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An Innovative Approach to Measuring Spread Risk

Fixed Income
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Index-Equivalent Spread Duration (IESD)

Index-Equivalent Spread Duration (IxDur) adjusts for two effects not addressed by spread duration, the conventional measure of spread risk: the tendency of riskier bonds to experience larger spread moves and the tendency of short maturity bonds to demonstrate more spread volatility than long maturity bonds.

The Tendency of Risker Bonds to Experience Larger Spread Moves

The tendency of risker bonds to experience larger spread moves was first demonstrated by Arik Ben Dor et al. at Lehman Brothers through their publication of DTS (Duration Times Spread)1 in the Journal of Portfolio Management during the Winter of 2007.

Ben Dor et al. found that changes in spreads are not parallel but rather linearly proportional to the level of spread, whereby bonds trading at wider spreads experience larger spread changes.

Systematic Spread Volatility vs. Spread Level (Investment Grade + High Yield Bonds)

systematic spread volatility versus spread level (investment grade & high yield bonds)Fin: Financials; Ind: Industrials

A portfolio that matches the spread duration of a benchmark can still take more credit risk by investing in securities with wider spreads than that of the benchmark. Intuitively, bonds that trade at a wider spread than their peers are riskier and tend to react more strongly to systematic market shocks.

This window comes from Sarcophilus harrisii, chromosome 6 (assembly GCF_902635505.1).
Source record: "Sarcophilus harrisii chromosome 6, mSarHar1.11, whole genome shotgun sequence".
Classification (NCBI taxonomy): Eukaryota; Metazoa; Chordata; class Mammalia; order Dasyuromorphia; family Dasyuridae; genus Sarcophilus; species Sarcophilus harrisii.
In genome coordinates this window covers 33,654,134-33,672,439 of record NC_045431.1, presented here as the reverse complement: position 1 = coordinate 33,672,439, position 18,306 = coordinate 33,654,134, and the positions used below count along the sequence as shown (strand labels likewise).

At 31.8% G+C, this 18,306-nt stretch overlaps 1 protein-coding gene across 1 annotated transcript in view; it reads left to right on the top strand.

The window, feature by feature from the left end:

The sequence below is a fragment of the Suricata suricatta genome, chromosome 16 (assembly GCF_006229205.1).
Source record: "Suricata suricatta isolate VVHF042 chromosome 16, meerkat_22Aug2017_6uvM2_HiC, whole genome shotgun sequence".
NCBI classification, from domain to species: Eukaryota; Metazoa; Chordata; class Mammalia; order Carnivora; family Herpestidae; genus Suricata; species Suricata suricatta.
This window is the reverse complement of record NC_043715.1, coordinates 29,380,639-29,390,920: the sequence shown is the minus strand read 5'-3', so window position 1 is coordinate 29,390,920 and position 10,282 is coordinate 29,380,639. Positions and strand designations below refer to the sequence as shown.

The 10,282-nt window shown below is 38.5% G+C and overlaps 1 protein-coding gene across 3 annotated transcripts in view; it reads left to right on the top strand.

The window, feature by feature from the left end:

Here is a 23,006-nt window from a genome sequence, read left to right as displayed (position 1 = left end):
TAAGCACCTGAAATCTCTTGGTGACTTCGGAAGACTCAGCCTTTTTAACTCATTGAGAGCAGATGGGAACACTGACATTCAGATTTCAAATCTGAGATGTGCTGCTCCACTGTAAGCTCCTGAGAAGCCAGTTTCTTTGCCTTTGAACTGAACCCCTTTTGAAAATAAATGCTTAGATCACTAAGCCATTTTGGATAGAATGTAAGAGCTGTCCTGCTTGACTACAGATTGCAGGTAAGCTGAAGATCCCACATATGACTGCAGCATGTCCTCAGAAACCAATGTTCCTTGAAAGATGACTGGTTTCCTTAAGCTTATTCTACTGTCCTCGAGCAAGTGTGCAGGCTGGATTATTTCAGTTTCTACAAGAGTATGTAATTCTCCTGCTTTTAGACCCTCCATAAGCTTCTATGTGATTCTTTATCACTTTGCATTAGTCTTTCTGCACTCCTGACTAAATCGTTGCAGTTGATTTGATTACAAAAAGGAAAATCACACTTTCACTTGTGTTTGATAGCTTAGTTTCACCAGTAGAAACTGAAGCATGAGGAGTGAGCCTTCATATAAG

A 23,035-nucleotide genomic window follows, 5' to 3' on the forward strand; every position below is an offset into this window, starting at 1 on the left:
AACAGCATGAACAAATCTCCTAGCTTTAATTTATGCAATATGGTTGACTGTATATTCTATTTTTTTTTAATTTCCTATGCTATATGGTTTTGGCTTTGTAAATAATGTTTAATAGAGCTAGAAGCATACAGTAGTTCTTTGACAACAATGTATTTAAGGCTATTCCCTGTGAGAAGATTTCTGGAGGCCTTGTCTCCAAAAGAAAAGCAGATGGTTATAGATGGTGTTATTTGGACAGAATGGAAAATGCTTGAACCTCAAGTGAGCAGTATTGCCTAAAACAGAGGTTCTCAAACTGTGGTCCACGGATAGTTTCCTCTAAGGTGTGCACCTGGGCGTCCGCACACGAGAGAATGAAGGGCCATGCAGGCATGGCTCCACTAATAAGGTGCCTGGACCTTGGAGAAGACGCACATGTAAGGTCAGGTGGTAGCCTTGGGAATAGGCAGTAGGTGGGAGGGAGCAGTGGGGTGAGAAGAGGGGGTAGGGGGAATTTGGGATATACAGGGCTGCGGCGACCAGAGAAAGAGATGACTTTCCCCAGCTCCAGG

Ben Dor et al. supports the intuition behind their measure of spread risk, DTS, by considering the excess return attributable to change in spread (R). Where D represents the spread duration of a bond and s its spread; the traditional spread duration approach of an absolute change is given by:

Formula of the traditional spread duration approach of an absolute change.

Here, the conventional measure of spread duration is the sensitivity to an absolute change in spreads, and DTS is the sensitivity to a relative change in spread. This notion of relative spread change provides for a formal expression of the idea that credits with wider spreads are riskier since they tend to experience greater changes in spread.

Portfolio Example

Consider the two portfolios, portfolio A with a spread of 200bp and spread duration of 3 years, and portfolio B with a spread of 100bp and spread duration of 6 years. The conventional measure, spread duration, implies that portfolio B is riskier than A since it has 3 more years of spread duration. However, since spread changes are not parallel but rather linearly proportional, both portfolios are equally as risky. If spreads widen 10%, expected spread returns are the same for both portfolios, inferring equivalent risk as shown below.

Example looking at spread duration between two portfolios to determine which is riskier.

The Tendency of Short Maturity Bonds to Demonstrate More Spread Volatility Than Long Maturity Bonds

The tendency of short maturity bonds to demonstrate more spread volatility than long maturity bonds is not addressed by either spread duration or duration times spread (DTS). Spread duration assumes all maturities experience the same absolute change in spread while DTS accounts for the same proportional change in spread across all maturities.